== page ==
On Vulnerability

Lean on me, when you’re not strong and I’ll be your friend, I’ll help you carry on.

Bill Withers

This week was one that had to happen. Some things are inevitable, needed, necessary. When things get stagnant, things can fester and grow. Allow too much growth of the wrong things and the environment can become toxic—pettiness, passive aggressiveness, anger, frustration, meanness, all can infiltrate and dominate what were once loving, kind, respectful, valued relationships. It’s a slippery slope that’s easy to slide down when things are off kilter, the world seems upside down, and there’s no where to turn to find a moment to breathe and rest. Pressure from the outside compresses until micro fissures appear that let out unfiltered pain, fear, uncertainty like indiscriminate arrows that harm innocent bystanders. This was my current environment, with several relationships becoming sour and in danger of dissolving. A relief valve was needed before the situation exploded leaving in its wake a crater that could not be repaired. But what?

I wait, sometimes, to analyze a situation, to figure out what might be the best way, taking the time to think through all possible permutations that could happen. Weigh the risk and the outcomes and decide a path forward; then as if I’m setting sail, lick my finger and feel what way the wind is blowing. Through the years I’ve come to trust my gut when the time is THE time to do certain things. Usually I stick to that, but every once in awhile I am prompted to action against my instinct because I trust the judgement of someone else. There aren’t many in my life, but one of the few is a person who makes me more human (at least that’s how I think of it), to connect to others when I live so much in my mind most times. So I took his advice, and acted.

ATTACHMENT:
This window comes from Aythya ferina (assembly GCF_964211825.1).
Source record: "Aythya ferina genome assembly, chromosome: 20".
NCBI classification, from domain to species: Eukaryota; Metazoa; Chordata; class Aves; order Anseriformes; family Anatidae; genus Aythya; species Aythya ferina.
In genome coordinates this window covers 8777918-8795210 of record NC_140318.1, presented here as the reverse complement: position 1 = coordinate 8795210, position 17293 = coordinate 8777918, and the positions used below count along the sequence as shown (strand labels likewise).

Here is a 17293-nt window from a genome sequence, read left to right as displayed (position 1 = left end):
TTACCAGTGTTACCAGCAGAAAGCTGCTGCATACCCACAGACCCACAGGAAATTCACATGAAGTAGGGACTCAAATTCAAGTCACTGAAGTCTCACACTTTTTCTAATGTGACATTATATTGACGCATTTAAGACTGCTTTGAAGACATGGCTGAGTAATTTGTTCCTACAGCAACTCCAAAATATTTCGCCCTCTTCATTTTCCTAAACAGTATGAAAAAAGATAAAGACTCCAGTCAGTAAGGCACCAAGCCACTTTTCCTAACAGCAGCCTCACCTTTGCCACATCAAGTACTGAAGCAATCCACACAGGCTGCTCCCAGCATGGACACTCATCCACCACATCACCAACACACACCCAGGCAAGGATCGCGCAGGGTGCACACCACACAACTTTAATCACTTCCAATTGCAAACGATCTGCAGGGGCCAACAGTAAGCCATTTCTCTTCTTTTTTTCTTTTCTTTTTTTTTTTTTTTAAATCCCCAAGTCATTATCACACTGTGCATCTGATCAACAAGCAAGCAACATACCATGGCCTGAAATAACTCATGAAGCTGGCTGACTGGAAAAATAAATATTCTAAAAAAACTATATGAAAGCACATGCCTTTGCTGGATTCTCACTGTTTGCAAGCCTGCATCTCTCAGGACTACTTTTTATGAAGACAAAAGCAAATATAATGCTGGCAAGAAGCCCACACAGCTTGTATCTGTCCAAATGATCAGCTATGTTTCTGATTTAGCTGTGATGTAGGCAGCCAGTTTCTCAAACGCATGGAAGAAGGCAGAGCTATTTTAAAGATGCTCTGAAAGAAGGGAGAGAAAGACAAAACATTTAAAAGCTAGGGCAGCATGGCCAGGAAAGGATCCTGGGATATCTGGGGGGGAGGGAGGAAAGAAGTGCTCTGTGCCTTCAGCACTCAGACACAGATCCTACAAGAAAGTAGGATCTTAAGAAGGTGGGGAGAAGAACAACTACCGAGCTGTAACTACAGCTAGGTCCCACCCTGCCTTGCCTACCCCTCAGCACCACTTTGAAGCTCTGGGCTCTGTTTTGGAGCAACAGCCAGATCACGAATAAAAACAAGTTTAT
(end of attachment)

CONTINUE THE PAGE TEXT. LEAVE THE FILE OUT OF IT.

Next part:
And that was the saving Grace—being human. I don’t cry often unless I am deeply moved, but there were many tears shed by myself and everyone involved as we talked and the dam broke—releasing fear, tension, sorrow, regret, expressing apology, asking forgiveness, but above all love. Cleansing tears that erased all the negativity to reveal those feelings that TRULY mattered—friendship, camaraderie, vision, bonds that make family beyond blood. Sharing strengths, acknowledging weaknesses, complementing each other to lift us all up. As my colleague said to me—you don’t have to always be strong because you’re leading, we are a team, if you turn your ankle, we will carry you until you can walk again. I know your ankle is turned, let us carry you like you carry us (insert more tears by me, humbled).

I left work that day realizing once again that I am blessed with a team who trust one other to keep each other safe when the outside is filled with dangers, known and unknown, through a bond of trust, shared values, respect, and love. Knowing that whatever happens we will not lose what matters most—family.